Can a painting get older, just like a man does? Just as in Oscar Wilde’s The Picture of Dorian Gray, my wine-made paintings do. While making some experiments with wine as a source of colour – many others had already tried, but they never really succeeded – I realized all the difficulties of such technique: the wine density, the alcohol volatility, the limitation of the chromatic scale, the possibility of working only on small canvas.
It took a long period of research and experimental work (which also involved the Department of Chemistry of the University of Florence) but eventually I did manage to find a proper solution, one which allows the painting to last more than a few days and which provides a sufficient range of colours. I now use normal canvas, a little charcoal for the main lines and then just white and red wine – no additives or chemical components: the wine ages on the canvas just as it does inside the bottle and the painting chromatic scale goes from typically juvenile colours (purples and shiny reds) to more mature tones (orange, amber, brown). In order to avoid never-ending ageing, I have arranged a natural colour fixing system, which uses water and flour and prevents colours to fade beyond a certain limit.
You can take a look at some of my wine-made paintings here.
If you are interested in what the international press says about EnoArte, take a look here.
The EnoArt project started in fall 2010 in Florence (Italy) when italian paintress Elisabetta Rogai discovered a brand new way to paint using red wine instead of colors. The result is that paintings’ colors changes on canvas after a few months, moving from typical young wine’s colors to olders.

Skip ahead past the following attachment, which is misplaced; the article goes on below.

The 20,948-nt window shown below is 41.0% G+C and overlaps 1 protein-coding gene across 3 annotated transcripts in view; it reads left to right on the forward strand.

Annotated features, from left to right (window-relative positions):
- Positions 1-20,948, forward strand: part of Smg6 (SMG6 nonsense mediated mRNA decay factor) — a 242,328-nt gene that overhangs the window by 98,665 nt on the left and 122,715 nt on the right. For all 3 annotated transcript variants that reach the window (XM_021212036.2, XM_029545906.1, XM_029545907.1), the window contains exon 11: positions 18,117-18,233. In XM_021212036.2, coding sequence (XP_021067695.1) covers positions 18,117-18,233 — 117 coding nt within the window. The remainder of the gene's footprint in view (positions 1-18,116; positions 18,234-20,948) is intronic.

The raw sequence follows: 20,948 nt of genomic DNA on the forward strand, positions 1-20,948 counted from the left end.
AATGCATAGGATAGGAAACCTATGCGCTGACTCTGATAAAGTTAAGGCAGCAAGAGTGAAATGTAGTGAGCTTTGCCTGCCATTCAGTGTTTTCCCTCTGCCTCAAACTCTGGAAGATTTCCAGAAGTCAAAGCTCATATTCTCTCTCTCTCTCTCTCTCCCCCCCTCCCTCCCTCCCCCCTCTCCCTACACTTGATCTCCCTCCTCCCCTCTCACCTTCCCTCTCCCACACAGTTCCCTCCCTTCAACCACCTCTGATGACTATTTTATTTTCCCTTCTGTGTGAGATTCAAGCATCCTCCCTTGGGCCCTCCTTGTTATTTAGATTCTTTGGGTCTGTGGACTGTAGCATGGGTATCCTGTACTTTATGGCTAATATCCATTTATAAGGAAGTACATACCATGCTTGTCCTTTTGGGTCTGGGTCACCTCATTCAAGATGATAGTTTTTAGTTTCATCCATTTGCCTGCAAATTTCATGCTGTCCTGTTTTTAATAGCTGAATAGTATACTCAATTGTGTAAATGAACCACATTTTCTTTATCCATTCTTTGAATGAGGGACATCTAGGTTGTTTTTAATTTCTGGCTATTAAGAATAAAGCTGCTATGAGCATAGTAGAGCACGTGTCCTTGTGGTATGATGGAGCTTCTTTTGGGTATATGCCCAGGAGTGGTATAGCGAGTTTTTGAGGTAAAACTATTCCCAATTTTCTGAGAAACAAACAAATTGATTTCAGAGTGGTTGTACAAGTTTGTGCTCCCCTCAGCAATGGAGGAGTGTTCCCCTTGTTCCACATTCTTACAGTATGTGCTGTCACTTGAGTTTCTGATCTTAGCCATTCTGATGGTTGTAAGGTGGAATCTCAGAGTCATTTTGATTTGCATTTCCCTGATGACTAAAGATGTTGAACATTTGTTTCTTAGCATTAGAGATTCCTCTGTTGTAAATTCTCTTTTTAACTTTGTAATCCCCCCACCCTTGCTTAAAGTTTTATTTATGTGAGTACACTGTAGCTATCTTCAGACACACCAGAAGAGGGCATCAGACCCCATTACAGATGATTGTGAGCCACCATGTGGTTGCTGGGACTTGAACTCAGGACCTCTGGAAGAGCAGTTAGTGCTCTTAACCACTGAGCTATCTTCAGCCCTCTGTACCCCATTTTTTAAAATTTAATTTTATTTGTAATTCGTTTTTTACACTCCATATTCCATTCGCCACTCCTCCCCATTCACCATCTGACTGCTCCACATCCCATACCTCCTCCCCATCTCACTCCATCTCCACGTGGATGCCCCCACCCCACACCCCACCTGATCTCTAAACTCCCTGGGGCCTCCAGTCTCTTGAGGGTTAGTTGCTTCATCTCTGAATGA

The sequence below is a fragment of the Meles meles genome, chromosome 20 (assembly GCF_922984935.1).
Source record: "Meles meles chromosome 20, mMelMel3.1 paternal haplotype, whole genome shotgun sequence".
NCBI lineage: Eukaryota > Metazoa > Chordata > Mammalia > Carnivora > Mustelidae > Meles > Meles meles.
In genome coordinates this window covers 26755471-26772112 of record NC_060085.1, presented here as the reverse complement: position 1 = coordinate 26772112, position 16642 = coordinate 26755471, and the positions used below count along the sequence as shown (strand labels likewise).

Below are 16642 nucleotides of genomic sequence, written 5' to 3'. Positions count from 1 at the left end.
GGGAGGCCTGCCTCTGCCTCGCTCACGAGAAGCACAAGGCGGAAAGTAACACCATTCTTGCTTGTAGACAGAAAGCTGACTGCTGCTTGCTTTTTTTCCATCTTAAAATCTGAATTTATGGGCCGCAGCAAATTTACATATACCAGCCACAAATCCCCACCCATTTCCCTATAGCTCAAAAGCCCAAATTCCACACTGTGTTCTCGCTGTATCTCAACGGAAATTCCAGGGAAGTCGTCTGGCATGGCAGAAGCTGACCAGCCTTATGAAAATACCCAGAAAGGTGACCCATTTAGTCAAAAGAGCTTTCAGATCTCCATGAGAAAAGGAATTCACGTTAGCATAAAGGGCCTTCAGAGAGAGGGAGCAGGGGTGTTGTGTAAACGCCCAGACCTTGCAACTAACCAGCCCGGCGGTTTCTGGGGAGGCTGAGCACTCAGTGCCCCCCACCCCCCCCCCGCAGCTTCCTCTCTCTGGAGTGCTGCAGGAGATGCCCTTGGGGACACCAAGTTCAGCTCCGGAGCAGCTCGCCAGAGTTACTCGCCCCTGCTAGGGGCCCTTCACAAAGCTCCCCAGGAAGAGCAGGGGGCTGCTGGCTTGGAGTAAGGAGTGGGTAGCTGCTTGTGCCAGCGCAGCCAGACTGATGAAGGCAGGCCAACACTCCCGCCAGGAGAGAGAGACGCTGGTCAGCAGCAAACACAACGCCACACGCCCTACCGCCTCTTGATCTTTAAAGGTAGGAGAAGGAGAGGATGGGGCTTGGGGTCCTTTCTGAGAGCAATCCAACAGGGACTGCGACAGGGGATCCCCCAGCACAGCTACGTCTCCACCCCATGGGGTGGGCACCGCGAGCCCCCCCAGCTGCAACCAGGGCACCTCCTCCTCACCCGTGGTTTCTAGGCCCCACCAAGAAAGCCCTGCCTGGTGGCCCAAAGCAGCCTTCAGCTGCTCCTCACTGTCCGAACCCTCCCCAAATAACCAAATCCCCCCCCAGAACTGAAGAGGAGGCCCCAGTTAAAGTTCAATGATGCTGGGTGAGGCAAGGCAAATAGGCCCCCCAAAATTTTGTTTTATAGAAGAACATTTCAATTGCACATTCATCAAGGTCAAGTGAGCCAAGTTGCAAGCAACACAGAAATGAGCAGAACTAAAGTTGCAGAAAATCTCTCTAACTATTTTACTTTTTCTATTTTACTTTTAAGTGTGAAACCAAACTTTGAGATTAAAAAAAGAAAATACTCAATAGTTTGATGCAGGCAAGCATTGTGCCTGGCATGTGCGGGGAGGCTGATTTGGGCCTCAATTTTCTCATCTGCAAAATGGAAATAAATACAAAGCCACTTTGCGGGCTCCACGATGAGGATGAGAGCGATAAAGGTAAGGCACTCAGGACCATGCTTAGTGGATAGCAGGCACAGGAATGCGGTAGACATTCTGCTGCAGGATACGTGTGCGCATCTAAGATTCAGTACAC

From that moment on, mrs. Rogai painted almost 30 paintings and showed them in Italy (Tuscany, Veneto, Lombardia, Lazio) and abroad (Los Angeles and Hong Kong, in 2012), both in wine and artistic occasions. In Los Angeles she was invited as special guest in the second edition of “VivaVinoLA” (16th-23th May), a week of fair dedicated to italian wines, and she performed a live show at Italian Institute of Culture in front of the father of italian restaurants in LA, Pietro Selvaggio, who said: “I think that every hi-level restaurant should have a wine painting of Elisabetta Rogai at their walls”. In Hong Kong (21th-27th November) she was invited to exhibit at Tsim Sha Tsui Center and Empire Center 16 hers paintings. Moreover, she went in:
- Rome, for the Vogue Fashion Night Out 2012
- Sant’Elpidio, for Di Arte In Vino fair
- Desenzano sul Garda
- Florence, for the gala dinner of Great Wine Capitals network
- Verona, for Vinitaly fair (2011 and 2012), the most important wine event in Italy
Almost all Rogai’s wine made paintings are 70×100 cm (wine on canvas) and the charcoal used for first drawing is taken from burnt vines. The paintings shows portraits of young women, analyzed in their daily life and often related to wine’s suggestion.
Live performance and exhibit
In general, EnoArt project is divided in two phases:
1) The exhibition of paintings-made wine, ordered from the youngest to the “mature” to show how it evolved on the canvas wine (past colors typical of young wines to shades of aged wine)
2) A live performance by Elisabetta Rogai, who paints for half an hour with wine – both normal wine of the one of involved companies – before the eyes of an audience, filling a canvas with wine revealing the secrets of her technique and answering to public curiosity, interacting with them. Then they will have the possibility to approach the painting and smell it, noting that still smells strongly of wine.
The wine is not used in purity, directly from the bottle, but it is previously centrifuged so as to obtain a denser liquid, able to withstand time, and yet at 100% wine. By being the first to invent the technique, and having seen how the imitators multiplied, we have registered the trademark EnoArte and patented the technique. In other words, Elisabetta Rogai is the only artist to paint today in this way with wine. Live performances of mrs. Rogai are an unique marketing tool in wine’s world, and can give high visibility to any brand in a way completely out of the stereotypes.